As a short description for those of you who have missed it, Leap Motion is a tech developed to allow users to control their computers with hand gestures alone, with accuracy down to a hundredth of a millimeter. In September, HP said it was incorporating Leap Motion’s tech into the Envy 17 laptop, making it the first manufacturer to build the system directly into a computer. This time around, however, HP is embedding the system into stand-alone keyboards, as well as into laptops. The Leap Motion system will be included in eight HP desktop all-in-one machines, and three new desktop PCs.

Officials from the Leap Motion HQ based in San Francisco said integration with computers like those from HP is just the beginning.

“In the future, motion control will become a part of everyday life,” the company said in its blog post, “with motion-control technology embedded in a wide variety of devices — including tablets, smartphones, interactive kiosks, and head-mounted displays.”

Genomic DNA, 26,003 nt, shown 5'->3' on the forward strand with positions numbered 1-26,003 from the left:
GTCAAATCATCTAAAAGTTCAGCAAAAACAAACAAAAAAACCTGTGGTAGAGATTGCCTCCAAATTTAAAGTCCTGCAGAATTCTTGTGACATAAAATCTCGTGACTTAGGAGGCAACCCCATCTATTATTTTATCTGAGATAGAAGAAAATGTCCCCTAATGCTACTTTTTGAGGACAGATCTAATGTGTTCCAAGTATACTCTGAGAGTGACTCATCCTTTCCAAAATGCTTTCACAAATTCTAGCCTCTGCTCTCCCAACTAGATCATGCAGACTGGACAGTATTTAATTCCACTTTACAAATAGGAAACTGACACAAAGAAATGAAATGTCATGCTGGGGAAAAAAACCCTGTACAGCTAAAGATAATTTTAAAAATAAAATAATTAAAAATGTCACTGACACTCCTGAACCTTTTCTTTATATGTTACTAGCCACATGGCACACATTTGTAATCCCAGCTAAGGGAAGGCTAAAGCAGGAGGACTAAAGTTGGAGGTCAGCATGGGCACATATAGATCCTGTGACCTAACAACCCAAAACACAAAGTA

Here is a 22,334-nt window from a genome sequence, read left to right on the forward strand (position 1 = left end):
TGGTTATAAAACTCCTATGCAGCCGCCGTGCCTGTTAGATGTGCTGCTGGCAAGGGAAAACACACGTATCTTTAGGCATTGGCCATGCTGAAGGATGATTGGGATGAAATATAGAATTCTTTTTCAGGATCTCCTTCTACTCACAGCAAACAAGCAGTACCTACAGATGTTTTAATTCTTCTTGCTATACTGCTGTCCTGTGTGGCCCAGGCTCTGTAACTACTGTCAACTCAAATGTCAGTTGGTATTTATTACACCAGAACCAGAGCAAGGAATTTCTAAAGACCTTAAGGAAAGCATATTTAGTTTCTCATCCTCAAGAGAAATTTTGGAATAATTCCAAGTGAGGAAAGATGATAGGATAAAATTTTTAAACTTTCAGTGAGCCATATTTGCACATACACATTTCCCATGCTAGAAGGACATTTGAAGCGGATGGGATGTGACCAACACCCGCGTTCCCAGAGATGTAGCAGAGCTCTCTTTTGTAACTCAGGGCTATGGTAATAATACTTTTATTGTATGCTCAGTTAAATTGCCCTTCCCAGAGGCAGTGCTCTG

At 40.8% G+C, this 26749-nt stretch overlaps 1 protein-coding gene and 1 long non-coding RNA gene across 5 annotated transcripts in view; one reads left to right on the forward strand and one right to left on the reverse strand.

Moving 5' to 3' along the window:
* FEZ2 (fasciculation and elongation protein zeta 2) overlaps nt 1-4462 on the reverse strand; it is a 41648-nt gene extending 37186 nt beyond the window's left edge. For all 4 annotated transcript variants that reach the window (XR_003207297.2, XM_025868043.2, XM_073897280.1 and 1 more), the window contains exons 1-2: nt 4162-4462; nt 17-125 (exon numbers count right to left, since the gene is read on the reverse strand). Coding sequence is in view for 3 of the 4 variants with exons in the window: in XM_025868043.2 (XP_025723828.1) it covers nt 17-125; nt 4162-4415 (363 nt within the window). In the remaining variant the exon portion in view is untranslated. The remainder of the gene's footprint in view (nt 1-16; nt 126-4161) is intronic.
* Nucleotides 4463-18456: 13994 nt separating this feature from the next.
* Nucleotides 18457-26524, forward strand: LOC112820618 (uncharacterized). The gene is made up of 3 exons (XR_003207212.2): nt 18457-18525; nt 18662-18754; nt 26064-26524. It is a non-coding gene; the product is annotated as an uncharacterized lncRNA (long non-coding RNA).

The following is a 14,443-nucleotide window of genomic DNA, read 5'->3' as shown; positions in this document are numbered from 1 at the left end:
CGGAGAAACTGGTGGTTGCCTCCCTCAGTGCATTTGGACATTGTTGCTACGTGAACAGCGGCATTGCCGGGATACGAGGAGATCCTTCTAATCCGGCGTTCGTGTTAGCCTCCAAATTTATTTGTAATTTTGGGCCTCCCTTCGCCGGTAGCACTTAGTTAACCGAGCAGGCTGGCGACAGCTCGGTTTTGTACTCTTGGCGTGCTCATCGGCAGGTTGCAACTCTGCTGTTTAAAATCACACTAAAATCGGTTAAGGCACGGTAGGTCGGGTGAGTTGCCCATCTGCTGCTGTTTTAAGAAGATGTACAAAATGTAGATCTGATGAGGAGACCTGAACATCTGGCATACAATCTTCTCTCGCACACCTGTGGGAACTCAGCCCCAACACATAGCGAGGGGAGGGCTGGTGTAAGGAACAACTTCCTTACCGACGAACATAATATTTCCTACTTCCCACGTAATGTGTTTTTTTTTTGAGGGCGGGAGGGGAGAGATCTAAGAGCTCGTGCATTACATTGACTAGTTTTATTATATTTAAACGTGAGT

Details on when such integrations would take place or which partners it will work with to bring them to reality however have not been discussed.

Thank you Cnet for providing us with this information
Images courtesy of HP

American FAA Approves Use Of Smartphones/Tablets During Takeoff And Landing

Up until now if you were using a tablet, smartphone, notebook/laptop or any other electrical device during the takeoff or landing procedure on a flight then you’d of been asked to turn those electrical devices off – irrespective of what you’re doing on them. For many years this has long been the standard procedure for the airline industry. That’s all about to change though after the American Federal Aviation Administration (FAA) ruled otherwise, reports Engadget. a 28 member committee decided that flyers should be able to use “most” devices during takeoff and landing on the condition that most connectivity is not engaged – e.g. you should not be streaming data and you should not be engaged in voice calls. The FAA recommends that flyers should be able to continue to work away on documents, listen to music or watch videos (providing these are all done from local storage – no streaming).